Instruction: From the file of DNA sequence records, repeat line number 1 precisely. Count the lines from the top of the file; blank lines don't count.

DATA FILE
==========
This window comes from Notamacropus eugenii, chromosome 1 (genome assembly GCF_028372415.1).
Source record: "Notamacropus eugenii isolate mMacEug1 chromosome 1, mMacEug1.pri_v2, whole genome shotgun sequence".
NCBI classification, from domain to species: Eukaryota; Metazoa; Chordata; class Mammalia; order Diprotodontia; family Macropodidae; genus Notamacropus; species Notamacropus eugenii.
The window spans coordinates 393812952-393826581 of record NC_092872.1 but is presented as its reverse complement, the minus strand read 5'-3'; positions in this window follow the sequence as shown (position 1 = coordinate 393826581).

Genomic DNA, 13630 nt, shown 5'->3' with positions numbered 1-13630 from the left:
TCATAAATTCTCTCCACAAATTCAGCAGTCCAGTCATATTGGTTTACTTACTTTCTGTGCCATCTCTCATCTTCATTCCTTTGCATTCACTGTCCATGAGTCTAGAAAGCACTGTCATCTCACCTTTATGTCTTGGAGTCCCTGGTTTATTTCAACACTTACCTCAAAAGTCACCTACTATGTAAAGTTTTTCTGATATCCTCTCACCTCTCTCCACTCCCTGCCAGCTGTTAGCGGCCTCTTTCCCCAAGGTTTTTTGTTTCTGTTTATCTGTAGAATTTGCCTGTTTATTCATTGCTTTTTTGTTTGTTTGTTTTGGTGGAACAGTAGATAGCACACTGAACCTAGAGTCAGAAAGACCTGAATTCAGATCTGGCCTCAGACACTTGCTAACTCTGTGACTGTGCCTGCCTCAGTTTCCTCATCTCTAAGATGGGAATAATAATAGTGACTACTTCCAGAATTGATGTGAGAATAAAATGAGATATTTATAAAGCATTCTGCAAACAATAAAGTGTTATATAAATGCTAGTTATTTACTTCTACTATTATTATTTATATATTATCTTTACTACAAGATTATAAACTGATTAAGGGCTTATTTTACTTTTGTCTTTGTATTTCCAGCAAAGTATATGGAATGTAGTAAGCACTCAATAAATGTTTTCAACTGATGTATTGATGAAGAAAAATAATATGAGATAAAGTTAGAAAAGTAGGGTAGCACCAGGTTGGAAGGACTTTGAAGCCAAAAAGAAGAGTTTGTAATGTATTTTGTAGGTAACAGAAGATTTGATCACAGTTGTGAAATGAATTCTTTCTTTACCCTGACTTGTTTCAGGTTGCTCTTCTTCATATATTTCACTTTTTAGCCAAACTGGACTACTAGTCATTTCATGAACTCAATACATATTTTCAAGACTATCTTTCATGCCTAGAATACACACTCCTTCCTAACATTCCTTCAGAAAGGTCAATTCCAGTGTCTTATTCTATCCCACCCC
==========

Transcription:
This window comes from Notamacropus eugenii, chromosome 1 (genome assembly GCF_028372415.1).